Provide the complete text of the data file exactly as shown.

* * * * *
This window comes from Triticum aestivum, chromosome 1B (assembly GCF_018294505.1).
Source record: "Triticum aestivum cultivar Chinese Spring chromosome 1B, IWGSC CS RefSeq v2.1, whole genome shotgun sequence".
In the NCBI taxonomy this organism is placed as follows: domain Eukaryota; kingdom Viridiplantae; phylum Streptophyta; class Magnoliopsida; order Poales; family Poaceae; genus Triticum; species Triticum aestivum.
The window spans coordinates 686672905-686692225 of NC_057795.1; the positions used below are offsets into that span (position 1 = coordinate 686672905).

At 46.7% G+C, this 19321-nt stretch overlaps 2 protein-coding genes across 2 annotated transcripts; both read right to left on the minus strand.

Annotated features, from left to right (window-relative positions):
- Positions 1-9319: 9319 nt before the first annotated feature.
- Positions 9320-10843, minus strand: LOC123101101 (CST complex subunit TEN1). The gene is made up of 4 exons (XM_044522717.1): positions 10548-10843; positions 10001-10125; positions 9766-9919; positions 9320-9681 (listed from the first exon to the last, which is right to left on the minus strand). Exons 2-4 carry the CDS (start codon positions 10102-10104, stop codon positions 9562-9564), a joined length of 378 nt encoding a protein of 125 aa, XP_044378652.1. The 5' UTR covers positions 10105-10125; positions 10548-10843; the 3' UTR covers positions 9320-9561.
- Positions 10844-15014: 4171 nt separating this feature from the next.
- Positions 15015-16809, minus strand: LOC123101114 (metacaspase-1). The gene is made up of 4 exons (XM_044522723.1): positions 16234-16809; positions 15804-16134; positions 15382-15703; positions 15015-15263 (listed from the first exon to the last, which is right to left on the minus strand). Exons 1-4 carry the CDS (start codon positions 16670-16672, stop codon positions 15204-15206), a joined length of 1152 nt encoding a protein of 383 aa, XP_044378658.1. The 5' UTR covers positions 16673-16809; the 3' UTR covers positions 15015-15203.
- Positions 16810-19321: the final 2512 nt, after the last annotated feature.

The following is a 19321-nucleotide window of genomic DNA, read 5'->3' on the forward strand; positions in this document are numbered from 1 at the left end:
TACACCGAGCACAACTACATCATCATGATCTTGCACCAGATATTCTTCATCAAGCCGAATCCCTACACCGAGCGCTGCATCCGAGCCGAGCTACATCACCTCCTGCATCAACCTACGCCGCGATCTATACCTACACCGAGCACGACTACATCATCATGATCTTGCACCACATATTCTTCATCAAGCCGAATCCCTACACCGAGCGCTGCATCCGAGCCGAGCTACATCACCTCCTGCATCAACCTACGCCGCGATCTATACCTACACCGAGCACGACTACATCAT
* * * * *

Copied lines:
This window comes from Triticum aestivum, chromosome 1B (assembly GCF_018294505.1).
Source record: "Triticum aestivum cultivar Chinese Spring chromosome 1B, IWGSC CS RefSeq v2.1, whole genome shotgun sequence".
In the NCBI taxonomy this organism is placed as follows: domain Eukaryota; kingdom Viridiplantae; phylum Streptophyta; class Magnoliopsida; order Poales; family Poaceae; genus Triticum; species Triticum aestivum.
The window spans coordinates 686672905-686692225 of NC_057795.1; the positions used below are offsets into that span (position 1 = coordinate 686672905).

At 46.7% G+C, this 19321-nt stretch overlaps 2 protein-coding genes across 2 annotated transcripts; both read right to left on the minus strand.

Annotated features, from left to right (window-relative positions):
- Positions 1-9319: 9319 nt before the first annotated feature.
- Positions 9320-10843, minus strand: LOC123101101 (CST complex subunit TEN1). The gene is made up of 4 exons (XM_044522717.1): positions 10548-10843; positions 10001-10125; positions 9766-9919; positions 9320-9681 (listed from the first exon to the last, which is right to left on the minus strand). Exons 2-4 carry the CDS (start codon positions 10102-10104, stop codon positions 9562-9564), a joined length of 378 nt encoding a protein of 125 aa, XP_044378652.1. The 5' UTR covers positions 10105-10125; positions 10548-10843; the 3' UTR covers positions 9320-9561.
- Positions 10844-15014: 4171 nt separating this feature from the next.
- Positions 15015-16809, minus strand: LOC123101114 (metacaspase-1). The gene is made up of 4 exons (XM_044522723.1): positions 16234-16809; positions 15804-16134; positions 15382-15703; positions 15015-15263 (listed from the first exon to the last, which is right to left on the minus strand). Exons 1-4 carry the CDS (start codon positions 16670-16672, stop codon positions 15204-15206), a joined length of 1152 nt encoding a protein of 383 aa, XP_044378658.1. The 5' UTR covers positions 16673-16809; the 3' UTR covers positions 15015-15203.
- Positions 16810-19321: the final 2512 nt, after the last annotated feature.

The following is a 19321-nucleotide window of genomic DNA, read 5'->3' on the forward strand; positions in this document are numbered from 1 at the left end:
TACACCGAGCACAACTACATCATCATGATCTTGCACCAGATATTCTTCATCAAGCCGAATCCCTACACCGAGCGCTGCATCCGAGCCGAGCTACATCACCTCCTGCATCAACCTACGCCGCGATCTATACCTACACCGAGCACGACTACATCATCATGATCTTGCACCACATATTCTTCATCAAGCCGAATCCCTACACCGAGCGCTGCATCCGAGCCGAGCTACATCACCTCCTGCATCAACCTACGCCGCGATCTATACCTACACCGAGCACGACTACATCAT